No. 12224.United States Court of Appeals, Seventh Circuit.
June 18, 1958. Rehearing Denied July 17, 1958.
Joseph F. Elward, Edward S. Macie, Chicago, Ill., for plaintiff-appellant.
John C. Melaniphy, Corp. Counsel, Sydney R. Drebin, Asst. Corp. Counsel, Chicago, Ill., Alban Weber, Evanston, Ill., John S. Miller, Howard B. Bryant, John W.G. Dooley, Ralph B. Mack, Chicago, Ill., for Lake Shore Club.
Before DUFFY, Chief Judge, and MAJOR and PARKINSON, Circuit Judges.
PARKINSON, Circuit Judge.
Plaintiff, in the District Court, sought to enjoin the defendants City of Chicago, a municipal corporation, and George L. Ramsey, as Commissioner of Buildings of City of Chicago, from issuing to defendant Lakefront Realty Corporation, or its agents, employees or contractors, a building permit to erect a three-and-four-story split level garage structure on its real estate and the defendant Lakefront Realty Corporation from erecting or attempting to so erect such structure. It also sought a declaratory judgment construing the Chicago Zoning Ordinance as meaning and providing that the erection of the garage structure is in violation of said ordinance and illegal. It further prayed for an abatement of any such alleged violation.
The defendants filed a motion to dismiss supported by affidavit attaching thereto findings and order of the Zoning Board of Appeals authorizing the proposed construction as a valid use of the property in question; the judgment of the Superior Court of Cook County, Illinois affirming and approving the decision of the Zoning Board of Appeals; and the opinion of the Supreme Court of Illinois, 222 East Chestnut St. Corp. v. Board of Appeals, 10 Ill.2d 130, 139 N.E.2d 221, affirming the judgment of the Superior Court.
On October 31, 1957 the District Court granted the motion of the defendants to dismiss and did so dismiss the plaintiff’s complaint and action. This appeal followed, the plaintiff having filed written notice of appeal on November 29, 1957 appealing “from the final judgment entered in this cause on October 31, 1957, dismissing said complaint and action.”
On April 25, 1958, after submission to and argument of counsel in this court, the plaintiff filed a written motion moving this court to dismiss the appeal and remand the cause to the District Court with directions to vacate its order dismissing the complaint and allow plaintiff to file an amendment thereto upon an entirely different theory. The motion did nothing more than allege what was fully known to the plaintiff when it originally filed its complaint and instituted its action on June 5, 1957.
Thereafter, on May 3, 1958, the plaintiff filed a motion to amend its prior motion filed on April 25, 1958 “by praying, in the alternative, for additional relief, namely that (i) said Motion and the Amendment to Complaint be taken and considered with this appeal, with leave to defendants-appellees to file answer thereto within such time as the court may direct, and for (a) an order reversing the judgment of the court below, or (b) an order vacating the judgment of the court below with directions to allow plaintiff to file said Amendment, or (ii) for such other order in the court’s discretion
as will allow this matter to be disposed of on its merits, and upon such terms as the court may seem proper;”.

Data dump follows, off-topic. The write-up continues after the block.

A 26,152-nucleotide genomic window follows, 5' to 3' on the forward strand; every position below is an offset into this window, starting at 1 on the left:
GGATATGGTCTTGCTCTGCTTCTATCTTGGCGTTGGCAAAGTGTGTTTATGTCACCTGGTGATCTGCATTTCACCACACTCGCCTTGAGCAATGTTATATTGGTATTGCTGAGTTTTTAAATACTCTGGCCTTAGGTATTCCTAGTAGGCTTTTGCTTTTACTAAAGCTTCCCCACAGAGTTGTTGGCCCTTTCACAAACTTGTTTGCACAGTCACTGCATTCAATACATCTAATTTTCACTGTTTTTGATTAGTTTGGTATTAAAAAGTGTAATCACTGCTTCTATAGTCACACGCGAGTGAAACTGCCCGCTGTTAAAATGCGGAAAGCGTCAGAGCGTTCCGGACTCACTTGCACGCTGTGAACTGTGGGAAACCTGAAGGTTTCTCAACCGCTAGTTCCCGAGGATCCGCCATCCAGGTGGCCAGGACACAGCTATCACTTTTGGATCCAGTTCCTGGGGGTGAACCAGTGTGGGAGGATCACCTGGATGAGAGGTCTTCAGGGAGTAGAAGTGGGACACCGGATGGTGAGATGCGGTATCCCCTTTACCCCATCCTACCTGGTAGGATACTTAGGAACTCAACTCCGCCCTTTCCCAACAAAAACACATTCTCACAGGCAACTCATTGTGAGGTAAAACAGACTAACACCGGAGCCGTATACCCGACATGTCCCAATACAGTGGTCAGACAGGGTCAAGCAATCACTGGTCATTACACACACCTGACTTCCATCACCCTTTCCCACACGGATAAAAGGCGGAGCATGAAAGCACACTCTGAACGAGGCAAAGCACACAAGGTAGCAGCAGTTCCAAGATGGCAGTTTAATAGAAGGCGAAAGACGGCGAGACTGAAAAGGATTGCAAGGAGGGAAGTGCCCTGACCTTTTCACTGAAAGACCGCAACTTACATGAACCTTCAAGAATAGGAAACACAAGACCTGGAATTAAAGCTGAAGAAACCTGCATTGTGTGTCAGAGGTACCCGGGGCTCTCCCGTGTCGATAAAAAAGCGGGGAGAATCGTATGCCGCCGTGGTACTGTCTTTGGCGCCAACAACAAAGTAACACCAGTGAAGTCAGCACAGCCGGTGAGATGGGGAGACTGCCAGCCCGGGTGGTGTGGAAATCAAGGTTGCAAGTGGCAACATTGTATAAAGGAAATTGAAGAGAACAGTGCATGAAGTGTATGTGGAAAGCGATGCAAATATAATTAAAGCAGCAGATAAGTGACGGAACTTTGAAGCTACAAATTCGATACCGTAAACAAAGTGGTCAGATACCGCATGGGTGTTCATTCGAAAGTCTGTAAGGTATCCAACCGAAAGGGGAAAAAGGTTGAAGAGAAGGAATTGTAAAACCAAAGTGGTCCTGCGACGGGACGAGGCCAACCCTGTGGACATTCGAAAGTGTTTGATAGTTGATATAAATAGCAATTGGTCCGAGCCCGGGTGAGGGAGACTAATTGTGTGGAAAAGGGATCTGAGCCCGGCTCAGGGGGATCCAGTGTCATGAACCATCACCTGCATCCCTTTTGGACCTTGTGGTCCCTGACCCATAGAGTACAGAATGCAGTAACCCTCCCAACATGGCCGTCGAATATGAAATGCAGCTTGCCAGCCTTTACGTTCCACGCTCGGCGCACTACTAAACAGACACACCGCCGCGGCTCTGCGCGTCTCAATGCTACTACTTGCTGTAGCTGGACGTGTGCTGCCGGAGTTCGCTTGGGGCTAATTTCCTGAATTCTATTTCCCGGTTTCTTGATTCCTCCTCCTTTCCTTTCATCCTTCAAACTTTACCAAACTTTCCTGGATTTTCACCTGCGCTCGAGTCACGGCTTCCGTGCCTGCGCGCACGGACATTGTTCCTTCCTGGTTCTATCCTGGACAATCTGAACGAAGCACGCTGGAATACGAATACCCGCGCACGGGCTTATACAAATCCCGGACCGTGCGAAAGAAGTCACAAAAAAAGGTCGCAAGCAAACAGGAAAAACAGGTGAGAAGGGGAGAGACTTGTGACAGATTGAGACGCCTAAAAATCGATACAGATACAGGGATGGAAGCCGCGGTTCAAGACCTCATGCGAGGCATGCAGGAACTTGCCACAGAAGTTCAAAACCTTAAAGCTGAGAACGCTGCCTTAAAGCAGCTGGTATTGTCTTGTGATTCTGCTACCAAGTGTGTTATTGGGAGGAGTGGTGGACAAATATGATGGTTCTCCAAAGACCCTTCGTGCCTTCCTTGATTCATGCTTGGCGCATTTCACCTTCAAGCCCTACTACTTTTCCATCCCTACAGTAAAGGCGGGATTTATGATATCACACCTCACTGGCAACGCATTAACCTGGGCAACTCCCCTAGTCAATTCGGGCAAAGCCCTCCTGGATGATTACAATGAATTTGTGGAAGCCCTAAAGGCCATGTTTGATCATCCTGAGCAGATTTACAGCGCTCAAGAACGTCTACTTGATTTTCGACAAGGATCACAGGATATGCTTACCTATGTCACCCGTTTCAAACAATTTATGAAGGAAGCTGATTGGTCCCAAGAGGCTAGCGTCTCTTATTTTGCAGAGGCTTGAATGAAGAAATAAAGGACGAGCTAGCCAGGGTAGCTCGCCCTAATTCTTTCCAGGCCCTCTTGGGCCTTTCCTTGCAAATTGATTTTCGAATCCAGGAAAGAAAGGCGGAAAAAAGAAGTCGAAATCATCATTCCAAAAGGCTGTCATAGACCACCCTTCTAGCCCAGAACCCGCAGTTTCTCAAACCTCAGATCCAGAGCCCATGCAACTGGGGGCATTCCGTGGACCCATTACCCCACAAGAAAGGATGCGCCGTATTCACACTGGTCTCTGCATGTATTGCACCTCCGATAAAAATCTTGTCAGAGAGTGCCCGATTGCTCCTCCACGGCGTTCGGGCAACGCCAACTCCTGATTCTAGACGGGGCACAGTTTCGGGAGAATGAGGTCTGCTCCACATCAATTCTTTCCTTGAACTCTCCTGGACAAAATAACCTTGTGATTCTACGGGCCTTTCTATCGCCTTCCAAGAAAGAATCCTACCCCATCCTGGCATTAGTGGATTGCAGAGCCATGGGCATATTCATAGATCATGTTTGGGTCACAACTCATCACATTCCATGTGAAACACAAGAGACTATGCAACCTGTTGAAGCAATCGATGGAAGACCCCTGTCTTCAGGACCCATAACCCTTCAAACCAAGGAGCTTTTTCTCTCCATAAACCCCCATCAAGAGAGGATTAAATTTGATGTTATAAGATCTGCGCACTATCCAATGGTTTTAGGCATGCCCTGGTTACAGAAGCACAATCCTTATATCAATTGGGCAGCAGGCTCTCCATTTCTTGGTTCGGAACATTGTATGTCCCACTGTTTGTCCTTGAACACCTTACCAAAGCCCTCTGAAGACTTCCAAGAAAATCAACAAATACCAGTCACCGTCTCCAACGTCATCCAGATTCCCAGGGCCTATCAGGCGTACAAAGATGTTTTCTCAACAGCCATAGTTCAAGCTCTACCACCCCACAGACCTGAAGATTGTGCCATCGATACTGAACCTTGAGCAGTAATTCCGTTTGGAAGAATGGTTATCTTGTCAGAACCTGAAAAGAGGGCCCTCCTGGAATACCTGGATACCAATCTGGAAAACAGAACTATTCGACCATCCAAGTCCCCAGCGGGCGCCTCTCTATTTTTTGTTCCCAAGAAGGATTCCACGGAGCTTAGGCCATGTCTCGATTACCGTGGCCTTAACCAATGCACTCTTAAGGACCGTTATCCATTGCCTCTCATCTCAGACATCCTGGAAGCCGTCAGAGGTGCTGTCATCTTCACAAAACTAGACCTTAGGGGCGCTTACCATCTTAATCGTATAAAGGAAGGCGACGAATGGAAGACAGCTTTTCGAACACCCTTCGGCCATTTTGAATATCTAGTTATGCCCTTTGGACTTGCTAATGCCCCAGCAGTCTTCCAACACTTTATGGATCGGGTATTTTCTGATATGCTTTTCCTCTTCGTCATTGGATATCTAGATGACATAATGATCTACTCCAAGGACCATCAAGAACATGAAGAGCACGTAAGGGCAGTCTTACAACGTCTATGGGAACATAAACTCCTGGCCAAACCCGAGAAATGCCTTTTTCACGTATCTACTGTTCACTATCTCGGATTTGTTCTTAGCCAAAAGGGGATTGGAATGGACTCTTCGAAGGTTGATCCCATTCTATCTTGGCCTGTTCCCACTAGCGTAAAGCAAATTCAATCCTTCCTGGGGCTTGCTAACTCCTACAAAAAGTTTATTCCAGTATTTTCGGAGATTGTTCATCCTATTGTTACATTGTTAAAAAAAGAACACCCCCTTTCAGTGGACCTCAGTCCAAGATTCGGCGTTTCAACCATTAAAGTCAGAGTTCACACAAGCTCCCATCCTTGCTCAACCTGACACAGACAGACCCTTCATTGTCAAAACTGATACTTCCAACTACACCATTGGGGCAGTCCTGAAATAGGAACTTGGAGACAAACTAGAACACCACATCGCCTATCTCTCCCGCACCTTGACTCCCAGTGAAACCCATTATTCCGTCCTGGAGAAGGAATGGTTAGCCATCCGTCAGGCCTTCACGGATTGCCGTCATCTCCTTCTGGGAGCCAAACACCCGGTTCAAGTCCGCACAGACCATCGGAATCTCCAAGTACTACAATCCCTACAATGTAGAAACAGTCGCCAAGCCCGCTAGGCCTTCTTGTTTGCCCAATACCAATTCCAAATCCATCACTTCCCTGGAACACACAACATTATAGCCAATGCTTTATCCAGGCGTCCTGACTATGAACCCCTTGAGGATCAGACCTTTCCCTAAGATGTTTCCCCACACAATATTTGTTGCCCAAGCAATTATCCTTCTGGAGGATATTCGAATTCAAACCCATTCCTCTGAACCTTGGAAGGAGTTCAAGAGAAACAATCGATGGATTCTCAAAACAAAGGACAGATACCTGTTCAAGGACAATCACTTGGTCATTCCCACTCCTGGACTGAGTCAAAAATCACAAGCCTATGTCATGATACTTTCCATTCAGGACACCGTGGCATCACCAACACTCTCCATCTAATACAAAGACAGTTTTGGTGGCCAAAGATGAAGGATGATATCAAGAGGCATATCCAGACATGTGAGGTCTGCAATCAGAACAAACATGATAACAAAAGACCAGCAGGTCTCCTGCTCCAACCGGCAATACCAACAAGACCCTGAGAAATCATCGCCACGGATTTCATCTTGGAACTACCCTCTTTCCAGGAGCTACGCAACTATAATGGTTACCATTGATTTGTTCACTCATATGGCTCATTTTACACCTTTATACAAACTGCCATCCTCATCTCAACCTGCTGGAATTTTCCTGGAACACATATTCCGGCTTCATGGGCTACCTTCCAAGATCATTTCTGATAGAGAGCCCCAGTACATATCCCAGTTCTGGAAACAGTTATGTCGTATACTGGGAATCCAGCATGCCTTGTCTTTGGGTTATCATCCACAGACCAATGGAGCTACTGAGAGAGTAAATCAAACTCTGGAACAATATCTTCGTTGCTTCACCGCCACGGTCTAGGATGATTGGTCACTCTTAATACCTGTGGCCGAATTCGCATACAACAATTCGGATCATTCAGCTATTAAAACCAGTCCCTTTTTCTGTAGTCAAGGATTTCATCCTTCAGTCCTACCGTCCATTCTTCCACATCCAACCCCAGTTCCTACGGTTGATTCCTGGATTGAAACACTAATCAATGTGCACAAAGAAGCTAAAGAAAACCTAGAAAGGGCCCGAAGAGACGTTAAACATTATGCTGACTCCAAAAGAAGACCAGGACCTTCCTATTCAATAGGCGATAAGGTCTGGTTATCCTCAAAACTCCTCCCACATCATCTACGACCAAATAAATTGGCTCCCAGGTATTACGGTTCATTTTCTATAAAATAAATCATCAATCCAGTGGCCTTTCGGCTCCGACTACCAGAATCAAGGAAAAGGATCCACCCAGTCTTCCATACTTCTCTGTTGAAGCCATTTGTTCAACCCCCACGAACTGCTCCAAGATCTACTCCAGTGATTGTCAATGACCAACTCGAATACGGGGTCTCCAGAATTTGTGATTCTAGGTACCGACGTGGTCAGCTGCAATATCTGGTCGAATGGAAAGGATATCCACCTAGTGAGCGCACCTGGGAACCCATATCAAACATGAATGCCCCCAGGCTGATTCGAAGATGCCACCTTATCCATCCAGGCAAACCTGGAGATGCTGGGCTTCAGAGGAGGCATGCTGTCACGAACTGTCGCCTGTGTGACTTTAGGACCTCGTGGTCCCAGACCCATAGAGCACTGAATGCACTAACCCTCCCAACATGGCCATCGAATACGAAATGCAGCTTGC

When the District Court entered its order on October 31, 1957 dismissing plaintiff’s action the plaintiff, as no responsive pleading had been served by the defendants, had, in the alternative, the right as a matter of course to amend its complaint pursuant to Rule 15(a) of the Federal Rules of Civil Procedure, 28 U.S.C.A. or the right to stand on its complaint and appeal from the judgment of dismissal. The plaintiff appealed and by so doing elected to stand on its complaint. Asher v. Ruppa, 7 Cir., 1949, 173 F.2d 10.
The plaintiff briefed and argued this appeal upon the theory that its complaint was clearly sufficient and that the District Court committed reversible error when it dismissed. Plaintiff’s motion filed April 25, 1958 incorporated the proposed amendment to the complaint. This motion was filed after the hearing of this appeal here. Apparently after argument of counsel plaintiff realized its complaint was inadequate and, by now seeking to amend, inferentially so admits. In no event, however, is the plaintiff seeking to amend defective allegations of jurisdiction pursuant to Title 28 U.S.C.A. § 1653. Chicago Stadium Corporation v. State of Indiana, 7 Cir., 1955, 220 F.2d 797, is, therefore, inapplicable. Plaintiff in its motion to amend its first motion filed on April 25, 1958 illustrates clearly the difference when it states that in Chicago Stadium this court held “that allegation in complaint that plaintiff is a resident of state of Illinois, and that defendants and each of them are residents of the state of Indiana was insufficient to allege federal jurisdiction on the basis of diversity of citizenship, but that plaintiffs should be permitted to amend complaint to show federal jurisdiction.” That is permissible under Title 28 U.S.C.A. § 1653
and Chief Judge Duffy speaking for this court so held. That, however, is not the situation here.
The plaintiff cites United States v. F. M. Schaefer Brewing Co., 1958, 356 U.S. 227, 78 S.Ct. 674, 2 L.Ed.2d 721, and Jung v. K. D. Mining Co., Inc., 1958, 356 U.S. 335, 78 S.Ct. 764, 2 L.Ed.2d 806, as supporting its contention that the Federal Rules of Civil Procedure should be liberally construed so that suits are determined on their merits and not on procedural technicalities. These cases had to do with appeals pertaining to whether notice of appeal was timely filed. We followed similar reasoning in Nolan v. Bailey, 7 Cir., 254 F.2d 638. Again those cases have nothing to do with the question here presented.
The plaintiff here is not attempting to avoid dismissal because it failed to file a timely notice of appeal or that the order appealed from is not a final judgment. On the contrary it is asking this court to dismiss its own appeal in order that it may amend a complaint, which it apparently now admits will not withstand the motion to dismiss, and be permitted to start all over in the lower court. This it seeks to do by alleging matters by way of amendment completely foreign to jurisdictional allegations and which matters were all known to the plaintiff long prior to the commencement of this action. There is no reasonable or logical foundation for such a request. Accordingly the motion of the plaintiff-appellant filed on April 25, 1958, as amended pursuant to its motion to amend filed on May 3, 1958, must be denied.
The plaintiff alleges that the proposed construction is in violation of the Chicago Zoning Ordinance and premises its right to maintain this action solely upon Ill.Rev.Stat., 1955, c. 24, § 73-9, which reads in part as follows: